Salty Returns

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"I feel a strong spiritual pull to go back to the South."

These are the words of Deborah Brown as quoted in a recent New York Times article, "For New Life, Blacks in City Head South." The article describes how many African Americans from New York and other cities in the East and the Midwest United States are moving south for better opportunities, just two generations after their ancestors moved north for the same reasons. A 2005 article in Black Enterprise noted that this "reverse migration" can be dated to the 1990s. Indeed, I was one of those people who found myself in Georgia and North Carolina in the early 2000s, not far from my grandparents' birthplaces.

About 100 years ago, many African Americans from the southern United States moved en masse from their homes. African American history refers to this as "the great migration." Between 1910 and 1940, when factory and government jobs opened up in the north, and there seemed to be an escape from the Jim and Jane Crowism of the south, almost two million African Americans left their southern homes. Another 5 million traveled during "The Second Great Migration" between 1940 and 1970. They moved along the railroad lines between Jackson, Mississippi to Memphis, Chicago, and Detroit; westward from Texas and Arkansas and Oklahoma to Kansas and California; and up the eastern seaboard to Philadelphia, Washington, D.C., and Baltimore. My grandparents were in the latter group.

They were all looking for a better life, a "promised land."

The references to the Hebrew Scriptures are evident. Just as the oppressed Hebrews left slavery in Egypt to find the promised land of milk and honey, so African Americans left a place of civil and social discrimination to find a better life.

There are many reasons to move: more bang for one's housing buck, discrimination in the so-called promised land, an environment that promises more fruit for sustenance. The newspaper article suggests all of these.

But it strikes me that Ms. Brown talks about Spirit. She feels "a spiritual pull" to go back to the land of her grandparents. Something divine is calling her south.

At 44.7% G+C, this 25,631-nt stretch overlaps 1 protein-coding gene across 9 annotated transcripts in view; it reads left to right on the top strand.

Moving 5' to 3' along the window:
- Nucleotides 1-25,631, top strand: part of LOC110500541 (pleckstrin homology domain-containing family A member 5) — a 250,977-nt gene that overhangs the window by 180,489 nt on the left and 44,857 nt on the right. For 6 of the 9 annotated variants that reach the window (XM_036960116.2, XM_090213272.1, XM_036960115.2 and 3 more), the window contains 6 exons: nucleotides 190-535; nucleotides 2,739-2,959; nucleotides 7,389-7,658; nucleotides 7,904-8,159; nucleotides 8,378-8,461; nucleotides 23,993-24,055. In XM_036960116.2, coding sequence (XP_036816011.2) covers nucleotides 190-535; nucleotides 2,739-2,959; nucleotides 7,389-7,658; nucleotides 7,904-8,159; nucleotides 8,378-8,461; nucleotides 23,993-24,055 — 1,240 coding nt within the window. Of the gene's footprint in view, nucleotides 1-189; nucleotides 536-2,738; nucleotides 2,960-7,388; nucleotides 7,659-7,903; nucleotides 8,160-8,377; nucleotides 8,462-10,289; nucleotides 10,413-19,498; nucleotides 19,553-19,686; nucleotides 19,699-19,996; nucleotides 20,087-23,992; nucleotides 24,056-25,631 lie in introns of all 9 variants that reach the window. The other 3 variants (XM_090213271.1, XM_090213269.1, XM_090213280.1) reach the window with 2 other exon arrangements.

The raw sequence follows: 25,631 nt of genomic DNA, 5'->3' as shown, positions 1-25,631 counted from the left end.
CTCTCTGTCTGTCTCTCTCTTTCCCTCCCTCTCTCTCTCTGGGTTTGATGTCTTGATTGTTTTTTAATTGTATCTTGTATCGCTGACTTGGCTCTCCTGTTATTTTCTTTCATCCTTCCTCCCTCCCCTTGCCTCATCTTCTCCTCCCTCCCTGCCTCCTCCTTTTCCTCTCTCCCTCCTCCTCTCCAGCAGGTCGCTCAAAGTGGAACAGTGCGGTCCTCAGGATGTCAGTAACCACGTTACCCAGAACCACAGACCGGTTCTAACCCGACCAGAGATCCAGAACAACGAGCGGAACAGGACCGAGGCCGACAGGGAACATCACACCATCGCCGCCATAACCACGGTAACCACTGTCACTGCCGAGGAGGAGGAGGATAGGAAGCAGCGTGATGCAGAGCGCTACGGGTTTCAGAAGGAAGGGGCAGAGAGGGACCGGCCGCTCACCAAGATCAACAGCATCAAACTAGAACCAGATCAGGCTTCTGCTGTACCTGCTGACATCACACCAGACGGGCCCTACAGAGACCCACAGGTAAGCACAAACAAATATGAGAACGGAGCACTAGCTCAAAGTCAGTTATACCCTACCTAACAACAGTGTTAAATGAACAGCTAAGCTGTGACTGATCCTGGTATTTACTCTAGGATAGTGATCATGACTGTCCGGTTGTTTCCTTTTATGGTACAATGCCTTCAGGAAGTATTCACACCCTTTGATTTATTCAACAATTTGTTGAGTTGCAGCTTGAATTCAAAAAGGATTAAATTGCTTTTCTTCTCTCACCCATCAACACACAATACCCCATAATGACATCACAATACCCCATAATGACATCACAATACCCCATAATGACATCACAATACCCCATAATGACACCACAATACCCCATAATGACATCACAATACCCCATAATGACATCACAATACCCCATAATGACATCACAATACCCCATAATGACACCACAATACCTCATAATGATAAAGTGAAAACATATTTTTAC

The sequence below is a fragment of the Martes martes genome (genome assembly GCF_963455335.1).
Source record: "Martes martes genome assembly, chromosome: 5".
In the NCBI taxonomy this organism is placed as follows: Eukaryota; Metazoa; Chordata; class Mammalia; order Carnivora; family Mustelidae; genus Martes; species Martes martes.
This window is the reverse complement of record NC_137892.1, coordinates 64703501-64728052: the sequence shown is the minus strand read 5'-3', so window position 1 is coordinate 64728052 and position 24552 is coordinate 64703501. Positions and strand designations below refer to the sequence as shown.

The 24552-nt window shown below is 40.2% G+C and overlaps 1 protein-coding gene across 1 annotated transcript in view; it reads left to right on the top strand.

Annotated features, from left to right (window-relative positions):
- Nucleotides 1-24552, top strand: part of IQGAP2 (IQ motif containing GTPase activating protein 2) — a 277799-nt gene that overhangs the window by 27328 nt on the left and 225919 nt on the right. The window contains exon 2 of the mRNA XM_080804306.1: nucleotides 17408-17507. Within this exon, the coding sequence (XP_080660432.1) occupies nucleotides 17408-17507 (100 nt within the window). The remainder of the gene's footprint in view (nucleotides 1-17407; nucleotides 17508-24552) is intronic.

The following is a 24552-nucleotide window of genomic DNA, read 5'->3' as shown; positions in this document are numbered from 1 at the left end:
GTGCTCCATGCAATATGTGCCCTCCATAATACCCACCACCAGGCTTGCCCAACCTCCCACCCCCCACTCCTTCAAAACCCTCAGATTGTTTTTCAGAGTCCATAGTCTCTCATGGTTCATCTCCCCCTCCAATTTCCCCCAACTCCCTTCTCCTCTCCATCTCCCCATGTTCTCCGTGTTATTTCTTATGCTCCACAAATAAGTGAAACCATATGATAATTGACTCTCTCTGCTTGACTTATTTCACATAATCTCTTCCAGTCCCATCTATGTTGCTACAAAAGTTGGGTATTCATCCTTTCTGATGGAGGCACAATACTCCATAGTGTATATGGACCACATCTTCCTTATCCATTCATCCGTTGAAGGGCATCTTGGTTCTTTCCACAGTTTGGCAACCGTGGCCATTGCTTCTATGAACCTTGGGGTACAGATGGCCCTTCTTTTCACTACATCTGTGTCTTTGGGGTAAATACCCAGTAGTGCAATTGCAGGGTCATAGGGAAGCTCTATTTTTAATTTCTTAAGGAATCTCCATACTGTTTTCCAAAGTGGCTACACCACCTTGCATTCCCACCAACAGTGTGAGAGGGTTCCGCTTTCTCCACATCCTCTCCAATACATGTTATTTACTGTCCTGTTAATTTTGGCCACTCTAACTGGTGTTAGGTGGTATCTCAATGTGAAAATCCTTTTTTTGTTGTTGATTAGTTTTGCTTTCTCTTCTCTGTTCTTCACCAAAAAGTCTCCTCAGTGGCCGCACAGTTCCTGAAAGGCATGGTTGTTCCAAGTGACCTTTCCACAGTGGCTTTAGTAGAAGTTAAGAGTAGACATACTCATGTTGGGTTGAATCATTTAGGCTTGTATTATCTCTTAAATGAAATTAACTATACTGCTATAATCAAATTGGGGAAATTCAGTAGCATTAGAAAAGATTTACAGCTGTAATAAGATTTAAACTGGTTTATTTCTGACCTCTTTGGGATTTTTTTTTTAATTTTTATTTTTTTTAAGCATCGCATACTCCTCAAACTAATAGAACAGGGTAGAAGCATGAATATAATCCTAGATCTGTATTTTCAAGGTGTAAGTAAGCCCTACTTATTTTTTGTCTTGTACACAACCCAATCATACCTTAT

Jewish and Christian scriptures talk a lot about what it means to geographically move when God calls you forward. Abraham left Ur of the Chaldeans; the Israelites left Egypt; Jesus left Nazareth; the apostles left Jerusalem.

As scripture engages what it means to go forth to new lands, I'm disappointed by how little it talks about how difficult it is to leave home. Over and over again, in the Hebrew Bible and New Testament, the faithful are told to leave home with nothing but the clothes on their backs. They are told to trust that God will care for them.

"Take nothing" (Mk. 6:8).
"Let the dead bury the dead" (Mt. 8:22).
"Remember Lot's wife!" (Lk. 17:32)

I do remember Lot's wife. She is the one that turned into the pillar of salt. The way I learned it, the sodium chloride crystallization of Lot's wife was a condemnation for looking back. It was punishment for sin. The moral is: "Don't look back. Press forward. Obey God."

But that's not what scripture says.

As the city of Sodom is doomed for destruction, and Lot's family is permitted to escape, angels lead Lot's family out in a hurry. Lot indicates that he only has time to make it to a nearby town, and the angels assure him that the town will be safe.

Genesis 19:26 simply reads: "Lot's wife looked back, and she became a pillar of salt."

There was no admonition not to look back. There is no declaration of sin, punishment, or condemnation. We simply have the story of a woman who missed her home.

I understand this. It's hard to leave a place you've called home. The memories of a place called to Lot's wife as they might call to us: the fields where you played tag with your childhood friends, the rocking chair where you nursed your child, the tree beneath which you buried the placenta of your firstborn, the altars where you worshipped.

6/27/2011 4:00:00 AM
  • Progressive Christian
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  • Monica Coleman
    About Monica Coleman
    Monica A. Coleman is Associate Professor of Constructive Theology and African American Religions and Co-Director for Process Studies at Claremont School of Theology and Claremont Lincoln University. An ordained elder in the African Methodist Episcopal Church, Coleman has earned degrees at Harvard University, Vanderbilt University and Claremont Graduate University.